I recently asked on a photography forum for a developing recipe to cross process C41 with b/w chemistry. I was tickled, but a little chuffed, when someone answered by giving me a link to an old post about the subject …. from one of my own posts here on my blog!
I hadn’t cross processed Poundland film to b/w for a year or two, and when I did, I used Ilford ID11. This time I wanted to use a rodinal / R09 developer, and I fancied stand processing.
For the Digital / N00b crowd. What am I talking about?
- Cross Processing. There are a number of different processes for film, and for printing. The most common three are a) C41. This is the process for developing colour negative film. Some b/w films have also been produced that require C41. b) E6. This is the process for colour positive transparencies / slides. c) True b/w negative. The oldest process that is usually still done by hand rather than a photo lab. Cross processing takes place when a photographer uses a process other than that intended by the film manufacturer. Many Lomo photographers cross (both ways) C41 and E6 in order to get bizarre colours on prints/scans. I am cross processing C41 Poundland film in b/w chemistry, because it is ultra cheapskate and tight fisted.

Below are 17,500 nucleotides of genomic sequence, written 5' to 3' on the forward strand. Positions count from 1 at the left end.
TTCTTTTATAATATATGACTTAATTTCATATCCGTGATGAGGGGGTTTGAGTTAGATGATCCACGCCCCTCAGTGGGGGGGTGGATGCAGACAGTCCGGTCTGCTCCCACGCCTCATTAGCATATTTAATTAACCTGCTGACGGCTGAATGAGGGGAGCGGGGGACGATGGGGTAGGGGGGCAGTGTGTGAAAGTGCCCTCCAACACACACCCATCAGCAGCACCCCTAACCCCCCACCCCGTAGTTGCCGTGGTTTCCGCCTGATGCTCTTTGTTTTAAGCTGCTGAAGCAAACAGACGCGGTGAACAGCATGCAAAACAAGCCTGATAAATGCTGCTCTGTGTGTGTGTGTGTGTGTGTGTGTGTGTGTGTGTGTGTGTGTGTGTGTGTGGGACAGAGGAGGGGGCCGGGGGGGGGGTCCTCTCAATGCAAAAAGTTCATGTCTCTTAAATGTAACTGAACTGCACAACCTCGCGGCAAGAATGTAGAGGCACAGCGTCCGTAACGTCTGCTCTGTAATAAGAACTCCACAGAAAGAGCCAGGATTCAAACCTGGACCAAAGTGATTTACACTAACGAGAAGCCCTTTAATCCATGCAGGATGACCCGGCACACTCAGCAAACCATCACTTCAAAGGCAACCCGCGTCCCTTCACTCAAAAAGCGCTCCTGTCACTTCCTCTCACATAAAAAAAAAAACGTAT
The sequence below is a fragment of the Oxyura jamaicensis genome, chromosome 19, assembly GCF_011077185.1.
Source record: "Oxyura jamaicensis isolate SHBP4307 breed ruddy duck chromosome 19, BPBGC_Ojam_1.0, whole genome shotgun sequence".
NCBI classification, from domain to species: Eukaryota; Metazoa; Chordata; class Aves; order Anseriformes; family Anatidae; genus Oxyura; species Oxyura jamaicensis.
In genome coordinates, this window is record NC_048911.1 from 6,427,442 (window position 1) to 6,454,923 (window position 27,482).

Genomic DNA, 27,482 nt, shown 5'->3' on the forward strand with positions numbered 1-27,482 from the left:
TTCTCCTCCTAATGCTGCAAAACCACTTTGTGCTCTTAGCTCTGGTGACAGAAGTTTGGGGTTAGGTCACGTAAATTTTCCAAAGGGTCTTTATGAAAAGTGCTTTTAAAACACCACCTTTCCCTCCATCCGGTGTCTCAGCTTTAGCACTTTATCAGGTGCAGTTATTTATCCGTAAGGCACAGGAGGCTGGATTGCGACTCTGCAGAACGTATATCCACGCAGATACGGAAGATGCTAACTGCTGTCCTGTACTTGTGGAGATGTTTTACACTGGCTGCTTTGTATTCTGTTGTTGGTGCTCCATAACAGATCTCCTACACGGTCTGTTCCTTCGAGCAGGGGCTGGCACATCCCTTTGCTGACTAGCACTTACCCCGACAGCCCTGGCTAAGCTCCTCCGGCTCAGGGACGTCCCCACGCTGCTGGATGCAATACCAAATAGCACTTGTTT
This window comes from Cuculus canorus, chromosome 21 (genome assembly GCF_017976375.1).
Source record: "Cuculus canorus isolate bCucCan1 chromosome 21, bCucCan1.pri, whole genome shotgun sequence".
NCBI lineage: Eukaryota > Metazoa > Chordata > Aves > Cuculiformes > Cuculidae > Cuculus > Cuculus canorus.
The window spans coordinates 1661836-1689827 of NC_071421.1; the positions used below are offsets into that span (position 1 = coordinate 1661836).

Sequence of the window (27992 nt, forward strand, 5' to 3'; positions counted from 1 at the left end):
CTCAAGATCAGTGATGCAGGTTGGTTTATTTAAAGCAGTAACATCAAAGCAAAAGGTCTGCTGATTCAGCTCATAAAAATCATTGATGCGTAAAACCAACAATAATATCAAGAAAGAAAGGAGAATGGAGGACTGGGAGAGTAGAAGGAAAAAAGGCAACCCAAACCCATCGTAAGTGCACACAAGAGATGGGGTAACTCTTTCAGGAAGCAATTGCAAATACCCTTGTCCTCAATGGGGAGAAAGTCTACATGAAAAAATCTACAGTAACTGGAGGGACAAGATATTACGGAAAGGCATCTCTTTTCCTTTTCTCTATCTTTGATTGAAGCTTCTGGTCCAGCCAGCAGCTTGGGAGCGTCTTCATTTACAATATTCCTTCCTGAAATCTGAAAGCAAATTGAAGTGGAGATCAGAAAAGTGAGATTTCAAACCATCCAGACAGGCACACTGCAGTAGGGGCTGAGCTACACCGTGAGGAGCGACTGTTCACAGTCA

- Stand processing. Hand processing film involves agitating or inverting a developing tank filled with a film, and diluted solutions of developer at set intervals. Typical dilutions for example for the rodinal developer are 1:19 or 1:25 of rodinal to water. This moves the diluted developer through the film emulsions at a proven rate. With Stand processing, you use much weaker dilutions of developer, and instead of regular inversions – leave the tank standing for a much longer time. It saves on developer, allows you to have a meal or watch a movie, and is similar in some ways to slow cooking. You can be several minutes out either way without disaster.
The stand process that I ended up using this time was that as suggested by the Massive Dev Chart for XP2 C41 in Rodinal / R09.
The recommendation was 1:100. Yes, a pathetic 3 ml of Agfa Rodinal for a single 35mm film in my Paterson tank. The recommended time at the optimum 20C was 120 minutes. I put my used Poundland film in the tank. Added the very diluted Rodinal, gave it several inversions, then sat it down with a few taps to dislodge air bubbles.
I then took Anita out to the local flea pit (cinema) where we watched the Pixel movie. I returned maybe 130 minutes later. Emptied out the developer, stopped, fixed, and rinsed. Hung up the slippery brown thing to dry.
The above image is one scan. I did enhance the levels a little on the scanned image, using Gimp software, but not that much. I worked out that 3 ml of my Rodinal cost me about 8p (GBP £0.08). The film a quid from Poundland. Altogether, film, develop, fix, and scan cost me no more than £1.30.
One more thing. This isn’t just about process and cost. How does the image look?